New research reveals Earth’s inner core “paused” and now reversing
According to NASA, the inner core of the Earth is located deep inside and extends for about 746 miles. It is mostly made of pure, solid iron. Perhaps while it has been widely assumed and verified via studies that the inner core rotates, a new study reveals it may have “paused” its spin and even reversed.
The Earth’s magnetic field is caused by the liquid outer core that encases the inner core. NASA claims that the magnetic field is produced by the movement of molten iron and nickel in the outer core, which generates electrical currents. According to Nature, the outer core also permits the inner core to rotate independently.
Though scientists lack a direct method of monitoring the core, they may study the effects of earthquakes and nuclear testing from the Cold War era on seismic waves that reach the centre of the Earth. Scientists Yi Yang and Xiaodong Song from Beijing’s Peking University used this method in their latest study, which was released Monday in the journal Nature Geoscience.
The inner core’s rotation appears to have “paused” between 2009 and 2020, according to Yang and Song’s examination of seismic waves created by comparable earthquakes dating back to the 1960s, and may even be reversing “by a small amount.”
This must be alarming to you. It’s probably not the first time our inner core has stopped. However, they now believe that the shift is “associated with a gradual turning-back of the inner core as part of an approximately seven-decade oscillation.”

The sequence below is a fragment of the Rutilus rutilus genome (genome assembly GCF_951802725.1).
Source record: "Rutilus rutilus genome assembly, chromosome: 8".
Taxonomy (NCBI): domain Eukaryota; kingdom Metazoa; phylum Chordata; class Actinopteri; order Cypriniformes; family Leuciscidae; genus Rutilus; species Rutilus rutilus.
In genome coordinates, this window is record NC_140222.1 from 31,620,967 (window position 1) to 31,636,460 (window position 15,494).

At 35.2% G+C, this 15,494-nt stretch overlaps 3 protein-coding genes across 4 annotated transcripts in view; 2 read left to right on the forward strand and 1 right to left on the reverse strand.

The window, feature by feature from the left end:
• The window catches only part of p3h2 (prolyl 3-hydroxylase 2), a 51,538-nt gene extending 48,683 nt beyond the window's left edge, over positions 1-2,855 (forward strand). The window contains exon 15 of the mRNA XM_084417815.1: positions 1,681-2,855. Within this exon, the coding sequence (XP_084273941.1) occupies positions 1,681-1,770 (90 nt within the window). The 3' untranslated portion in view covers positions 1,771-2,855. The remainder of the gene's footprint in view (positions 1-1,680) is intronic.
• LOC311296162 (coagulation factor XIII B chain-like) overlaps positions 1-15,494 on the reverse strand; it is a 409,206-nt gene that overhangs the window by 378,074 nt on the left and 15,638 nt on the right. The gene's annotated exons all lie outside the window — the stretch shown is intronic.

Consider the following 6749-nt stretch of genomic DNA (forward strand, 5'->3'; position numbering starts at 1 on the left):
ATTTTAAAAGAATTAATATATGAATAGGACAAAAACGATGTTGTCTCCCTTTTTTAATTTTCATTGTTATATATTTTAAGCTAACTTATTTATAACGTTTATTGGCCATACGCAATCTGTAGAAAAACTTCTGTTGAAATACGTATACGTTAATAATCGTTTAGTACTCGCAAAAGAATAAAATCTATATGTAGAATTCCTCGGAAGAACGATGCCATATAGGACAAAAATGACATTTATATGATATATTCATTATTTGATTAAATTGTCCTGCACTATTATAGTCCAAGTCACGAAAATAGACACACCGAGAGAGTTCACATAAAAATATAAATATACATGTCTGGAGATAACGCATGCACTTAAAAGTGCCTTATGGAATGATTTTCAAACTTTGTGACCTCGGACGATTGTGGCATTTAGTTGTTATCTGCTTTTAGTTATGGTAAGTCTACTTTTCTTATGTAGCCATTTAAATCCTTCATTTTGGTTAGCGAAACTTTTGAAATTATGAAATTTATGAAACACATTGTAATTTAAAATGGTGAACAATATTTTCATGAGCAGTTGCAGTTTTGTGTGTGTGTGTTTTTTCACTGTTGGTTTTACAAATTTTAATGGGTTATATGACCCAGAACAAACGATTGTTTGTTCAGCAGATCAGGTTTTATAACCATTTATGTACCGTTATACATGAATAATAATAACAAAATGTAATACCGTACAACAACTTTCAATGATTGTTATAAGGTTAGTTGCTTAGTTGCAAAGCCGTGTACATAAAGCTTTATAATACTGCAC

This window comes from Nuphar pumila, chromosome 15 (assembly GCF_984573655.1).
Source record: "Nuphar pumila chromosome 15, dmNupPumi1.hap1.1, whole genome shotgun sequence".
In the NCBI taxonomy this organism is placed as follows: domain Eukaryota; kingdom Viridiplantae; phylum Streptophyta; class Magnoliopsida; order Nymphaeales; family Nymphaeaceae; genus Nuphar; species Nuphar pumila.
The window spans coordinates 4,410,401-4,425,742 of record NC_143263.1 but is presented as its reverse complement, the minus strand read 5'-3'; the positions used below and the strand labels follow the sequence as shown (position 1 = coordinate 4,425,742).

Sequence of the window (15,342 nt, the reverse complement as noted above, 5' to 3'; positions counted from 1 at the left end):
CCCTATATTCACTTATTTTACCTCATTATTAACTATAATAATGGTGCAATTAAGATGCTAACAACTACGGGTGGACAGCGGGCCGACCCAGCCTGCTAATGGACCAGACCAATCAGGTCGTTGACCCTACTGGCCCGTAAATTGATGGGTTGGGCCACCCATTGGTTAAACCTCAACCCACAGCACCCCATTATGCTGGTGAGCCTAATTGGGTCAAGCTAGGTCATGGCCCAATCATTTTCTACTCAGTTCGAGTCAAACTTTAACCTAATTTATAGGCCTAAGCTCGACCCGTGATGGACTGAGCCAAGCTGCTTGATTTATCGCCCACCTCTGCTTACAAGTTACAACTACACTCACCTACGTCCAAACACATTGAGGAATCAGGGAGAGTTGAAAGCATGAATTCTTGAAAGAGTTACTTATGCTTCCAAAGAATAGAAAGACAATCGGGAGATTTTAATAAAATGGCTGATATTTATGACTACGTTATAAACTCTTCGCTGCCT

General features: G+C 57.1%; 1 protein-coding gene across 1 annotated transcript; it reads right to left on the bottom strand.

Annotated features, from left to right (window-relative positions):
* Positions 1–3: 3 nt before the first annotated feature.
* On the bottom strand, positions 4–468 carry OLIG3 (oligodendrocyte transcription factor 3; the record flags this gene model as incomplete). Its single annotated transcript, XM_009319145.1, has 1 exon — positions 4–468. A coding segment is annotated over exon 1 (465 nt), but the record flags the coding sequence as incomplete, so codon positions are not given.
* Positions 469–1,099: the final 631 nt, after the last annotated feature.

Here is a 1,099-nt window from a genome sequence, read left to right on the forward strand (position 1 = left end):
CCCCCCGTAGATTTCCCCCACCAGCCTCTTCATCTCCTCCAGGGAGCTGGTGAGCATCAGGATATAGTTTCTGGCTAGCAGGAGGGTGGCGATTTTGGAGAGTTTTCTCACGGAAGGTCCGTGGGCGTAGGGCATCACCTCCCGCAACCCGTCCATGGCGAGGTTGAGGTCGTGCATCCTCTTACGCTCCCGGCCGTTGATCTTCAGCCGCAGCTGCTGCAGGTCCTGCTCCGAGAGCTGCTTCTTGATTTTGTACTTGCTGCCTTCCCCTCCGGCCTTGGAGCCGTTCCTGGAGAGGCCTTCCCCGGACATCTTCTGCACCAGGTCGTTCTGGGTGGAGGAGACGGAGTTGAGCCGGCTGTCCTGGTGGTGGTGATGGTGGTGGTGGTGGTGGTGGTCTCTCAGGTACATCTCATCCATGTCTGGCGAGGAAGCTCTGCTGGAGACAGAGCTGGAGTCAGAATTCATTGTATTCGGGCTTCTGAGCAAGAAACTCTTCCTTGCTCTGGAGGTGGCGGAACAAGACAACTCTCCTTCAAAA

Study findings from Yang and Song point to “another overturn or a slowdown of the rotation around the early 1970s.”
Seismologists have shown that variations in the speed at which seismic waves travel through the inner core correlate with “with changes in several other geophysical observations, especially the length of day and magnetic field,” both of which are affected by the motion of the inner core.
Although the shifts are “valid,” the findings of Yang and Song may not represent what’s actually occurring deep within our globe. A professor of earth sciences at the University of Southern California who was not involved in the study, John Vidale, told The Wall Street Journal that there are “several competing ideas” concerning the Earth’s core.
These include the ideas that the inner core’s rotation stops in the early 2000s and that it reverses more frequently than the 70 years Yang and Song determined.
Vidale told The New York Times that “No matter which model you like, there’s some data that disagrees with it,”
Vidale recently co-authored a paper showing that the inner core’s spin shifted between 1969 and 1974, and that it appears to oscillate “a couple of kilometers every six years.”